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Sunday, May 21, 2006
Young people on politics

Despite the present argument about whether or not general elections will be held by the constitutionally due date, it won't be long before the campaign trail really starts to heat up.

In an effort to secure votes, politicians will use every opportunity to sell the dream of a better Guyana to the electorate. A main target in the marketing effort will be our young people, some of who would be voting for the first time. It is expected that issues such as access to education and proper jobs will be in the forefront of advertisements, rallies and debates.

But will all this expected campaigning attract the attention of our young people, or will they view it as senseless blabber? Recently this newspaper invited some youngsters to share their views on the topic.

A major source of concern for the young people was the upsurge in violent crimes, to which there seemed to be no end, they pointed out.

"If our leaders do not grab this thing [crime] by the horns, then there will be further disaster down the road. One of the reasons why people select politicians is to be guaranteed that they will do all that they can to guarantee some amount of safety - I don't see that happening," said 23-year-old Anesso Nedd, who earns a living as a hairdresser.

Overall, the interviewees found difficulty believing that the political parties are capable of successfully implementing some of the plans they talk about.

"I believe they [politicians] have the right concept, but at the same time they are not ensuring that they bear fruit." This was the opinion expressed by Candacia Nurse, an 18-year-old student from the University of Guyana.

Most of the youths agreed that a lack of co-operation among the politicians was severely hampering development in the country.

Twenty-one-year-old Ravi Lakhicharran said: "In order for politicians to be viewed in a positive light, they have to make a collective effort to steer this country forward. It is not productive for one set to be saying one thing and then another set to be saying something else - it is essential that they have a common goal in sight." Lakhicharran added that because the parties fail to share their knowledge and experience with each other, it seems as though the country is getting nowhere.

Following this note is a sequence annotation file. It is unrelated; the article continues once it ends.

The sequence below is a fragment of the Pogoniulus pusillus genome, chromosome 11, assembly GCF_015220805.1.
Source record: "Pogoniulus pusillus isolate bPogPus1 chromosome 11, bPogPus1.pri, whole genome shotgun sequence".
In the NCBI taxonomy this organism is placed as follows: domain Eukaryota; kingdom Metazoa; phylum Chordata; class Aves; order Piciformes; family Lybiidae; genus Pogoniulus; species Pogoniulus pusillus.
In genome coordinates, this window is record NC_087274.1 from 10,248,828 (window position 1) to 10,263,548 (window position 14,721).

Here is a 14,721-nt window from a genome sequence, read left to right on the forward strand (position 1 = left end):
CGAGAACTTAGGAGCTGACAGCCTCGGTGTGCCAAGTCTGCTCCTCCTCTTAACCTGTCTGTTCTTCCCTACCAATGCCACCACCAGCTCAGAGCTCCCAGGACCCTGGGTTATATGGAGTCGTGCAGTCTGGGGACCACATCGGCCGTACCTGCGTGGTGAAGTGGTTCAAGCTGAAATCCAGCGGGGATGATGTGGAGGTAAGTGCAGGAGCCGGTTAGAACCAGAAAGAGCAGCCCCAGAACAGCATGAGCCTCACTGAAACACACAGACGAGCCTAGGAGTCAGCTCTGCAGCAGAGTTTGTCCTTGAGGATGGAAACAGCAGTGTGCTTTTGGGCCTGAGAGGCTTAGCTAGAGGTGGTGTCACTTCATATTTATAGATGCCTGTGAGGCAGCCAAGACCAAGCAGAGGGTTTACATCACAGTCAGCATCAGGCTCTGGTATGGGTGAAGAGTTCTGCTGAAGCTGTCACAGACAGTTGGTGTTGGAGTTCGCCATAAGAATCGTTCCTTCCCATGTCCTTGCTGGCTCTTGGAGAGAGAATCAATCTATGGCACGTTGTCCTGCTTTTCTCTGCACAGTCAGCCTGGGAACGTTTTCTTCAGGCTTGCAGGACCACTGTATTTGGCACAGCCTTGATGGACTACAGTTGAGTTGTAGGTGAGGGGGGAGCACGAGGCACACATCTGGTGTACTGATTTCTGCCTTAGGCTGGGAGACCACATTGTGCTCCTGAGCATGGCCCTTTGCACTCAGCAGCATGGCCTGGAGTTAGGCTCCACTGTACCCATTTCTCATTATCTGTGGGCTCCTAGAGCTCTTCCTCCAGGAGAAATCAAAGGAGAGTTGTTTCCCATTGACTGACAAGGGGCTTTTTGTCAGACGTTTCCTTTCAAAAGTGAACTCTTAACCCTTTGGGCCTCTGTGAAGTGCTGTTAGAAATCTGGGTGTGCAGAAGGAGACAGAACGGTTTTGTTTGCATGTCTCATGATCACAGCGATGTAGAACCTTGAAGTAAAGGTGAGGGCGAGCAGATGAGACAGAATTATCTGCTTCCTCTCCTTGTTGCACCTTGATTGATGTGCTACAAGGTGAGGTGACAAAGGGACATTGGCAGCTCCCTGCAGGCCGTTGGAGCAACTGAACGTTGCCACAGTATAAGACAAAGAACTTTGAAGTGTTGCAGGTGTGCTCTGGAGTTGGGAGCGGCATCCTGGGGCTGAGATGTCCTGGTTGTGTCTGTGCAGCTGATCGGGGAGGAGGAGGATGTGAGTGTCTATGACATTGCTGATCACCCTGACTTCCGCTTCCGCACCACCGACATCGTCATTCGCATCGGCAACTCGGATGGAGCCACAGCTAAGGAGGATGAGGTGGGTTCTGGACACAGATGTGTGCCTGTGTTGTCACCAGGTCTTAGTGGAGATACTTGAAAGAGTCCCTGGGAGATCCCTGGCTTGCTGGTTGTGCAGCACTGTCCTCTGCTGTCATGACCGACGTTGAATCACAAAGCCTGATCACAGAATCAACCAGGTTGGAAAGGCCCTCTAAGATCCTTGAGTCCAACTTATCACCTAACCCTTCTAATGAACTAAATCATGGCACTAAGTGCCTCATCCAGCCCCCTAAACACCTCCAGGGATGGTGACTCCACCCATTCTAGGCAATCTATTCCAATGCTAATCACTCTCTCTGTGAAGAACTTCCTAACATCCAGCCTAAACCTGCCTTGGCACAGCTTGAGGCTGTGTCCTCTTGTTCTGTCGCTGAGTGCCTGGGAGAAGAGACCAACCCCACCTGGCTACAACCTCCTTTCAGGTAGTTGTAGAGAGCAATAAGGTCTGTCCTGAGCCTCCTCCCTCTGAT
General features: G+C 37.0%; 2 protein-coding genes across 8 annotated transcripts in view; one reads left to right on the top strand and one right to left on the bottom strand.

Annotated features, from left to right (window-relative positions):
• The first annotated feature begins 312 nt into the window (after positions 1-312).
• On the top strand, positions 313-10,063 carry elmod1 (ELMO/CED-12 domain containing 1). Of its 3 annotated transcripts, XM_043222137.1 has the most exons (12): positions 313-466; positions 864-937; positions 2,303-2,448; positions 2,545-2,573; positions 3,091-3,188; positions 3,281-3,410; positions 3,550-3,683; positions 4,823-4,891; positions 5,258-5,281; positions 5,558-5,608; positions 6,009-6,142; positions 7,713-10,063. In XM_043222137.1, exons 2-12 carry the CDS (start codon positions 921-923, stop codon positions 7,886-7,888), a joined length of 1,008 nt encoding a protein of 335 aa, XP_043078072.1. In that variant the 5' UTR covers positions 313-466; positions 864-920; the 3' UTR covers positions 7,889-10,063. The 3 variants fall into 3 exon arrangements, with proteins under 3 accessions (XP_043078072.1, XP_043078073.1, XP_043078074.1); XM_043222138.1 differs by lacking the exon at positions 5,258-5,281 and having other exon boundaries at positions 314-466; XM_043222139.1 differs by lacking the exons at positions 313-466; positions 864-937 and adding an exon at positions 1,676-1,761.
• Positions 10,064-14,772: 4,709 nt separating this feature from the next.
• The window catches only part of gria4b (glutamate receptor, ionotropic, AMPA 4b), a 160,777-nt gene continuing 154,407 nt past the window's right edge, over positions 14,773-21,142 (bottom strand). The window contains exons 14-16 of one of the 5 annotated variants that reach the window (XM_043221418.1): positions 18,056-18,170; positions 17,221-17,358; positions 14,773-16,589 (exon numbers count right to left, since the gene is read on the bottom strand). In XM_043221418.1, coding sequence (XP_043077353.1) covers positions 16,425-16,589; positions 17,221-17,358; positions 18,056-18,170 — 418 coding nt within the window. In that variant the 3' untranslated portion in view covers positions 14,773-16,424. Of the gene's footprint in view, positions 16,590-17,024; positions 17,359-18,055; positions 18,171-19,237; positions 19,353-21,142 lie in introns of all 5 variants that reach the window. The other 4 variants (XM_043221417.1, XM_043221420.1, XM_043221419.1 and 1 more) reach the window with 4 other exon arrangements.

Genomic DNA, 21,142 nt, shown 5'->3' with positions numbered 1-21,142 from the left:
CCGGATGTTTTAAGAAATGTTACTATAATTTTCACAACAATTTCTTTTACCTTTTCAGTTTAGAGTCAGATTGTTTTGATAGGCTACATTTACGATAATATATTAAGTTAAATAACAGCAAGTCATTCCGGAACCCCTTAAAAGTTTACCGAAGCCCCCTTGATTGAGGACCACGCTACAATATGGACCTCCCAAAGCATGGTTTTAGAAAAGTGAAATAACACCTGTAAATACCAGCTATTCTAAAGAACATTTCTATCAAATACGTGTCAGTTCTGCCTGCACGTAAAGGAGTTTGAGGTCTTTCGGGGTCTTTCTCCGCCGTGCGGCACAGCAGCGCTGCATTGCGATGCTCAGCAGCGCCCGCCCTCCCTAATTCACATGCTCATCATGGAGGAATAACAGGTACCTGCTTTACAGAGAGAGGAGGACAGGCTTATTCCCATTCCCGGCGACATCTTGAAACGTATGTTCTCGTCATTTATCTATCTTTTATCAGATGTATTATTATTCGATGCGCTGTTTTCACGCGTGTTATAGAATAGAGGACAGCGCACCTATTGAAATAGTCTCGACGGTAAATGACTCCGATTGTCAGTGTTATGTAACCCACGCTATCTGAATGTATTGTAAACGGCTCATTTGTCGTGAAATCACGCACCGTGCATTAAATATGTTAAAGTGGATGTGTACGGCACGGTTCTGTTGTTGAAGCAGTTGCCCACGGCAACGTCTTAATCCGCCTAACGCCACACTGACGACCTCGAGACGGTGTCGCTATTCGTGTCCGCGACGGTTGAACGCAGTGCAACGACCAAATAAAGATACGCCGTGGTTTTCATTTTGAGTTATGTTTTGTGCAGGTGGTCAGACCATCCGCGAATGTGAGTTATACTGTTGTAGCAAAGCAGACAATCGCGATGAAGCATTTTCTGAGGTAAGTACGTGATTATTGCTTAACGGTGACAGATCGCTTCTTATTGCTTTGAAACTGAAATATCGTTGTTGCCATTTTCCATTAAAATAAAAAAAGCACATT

Then there were those who said that they have just thrown their arms up because keeping abreast with the activities of politicians was a worthless activity. "Personally I don't show as much interest in politics or politicians as a person my age should. In my opinion politics in Guyana is a lost cause since everything seems to be race oriented - that shouldn't be," Denise West, a 19-year-old high school graduate said.

Whereas, 17-year-old Keron James, a private sector employee declared that he does not trust politicians. "In the run-up to elections, they often visit villages and make empty promises to residents and then when the time comes to deliver, they have nothing to show. I really don't pay any attention to what they have to say anymore."

"How can politicians have the audacity to say that there is growth and development in the country, when living and working conditions are not getting any better?" 16-year-old high school student Rudy Juman asked. Juman suggested that the fight against poverty should get equal attention as the fight against illegal drugs. "In many cases poverty can cause people to get into criminal activities like drug trafficking." He ended: "Politicians should stop burying their heads in the sand and also refrain from taking the people's heads with theirs." (Melissa Chapman)

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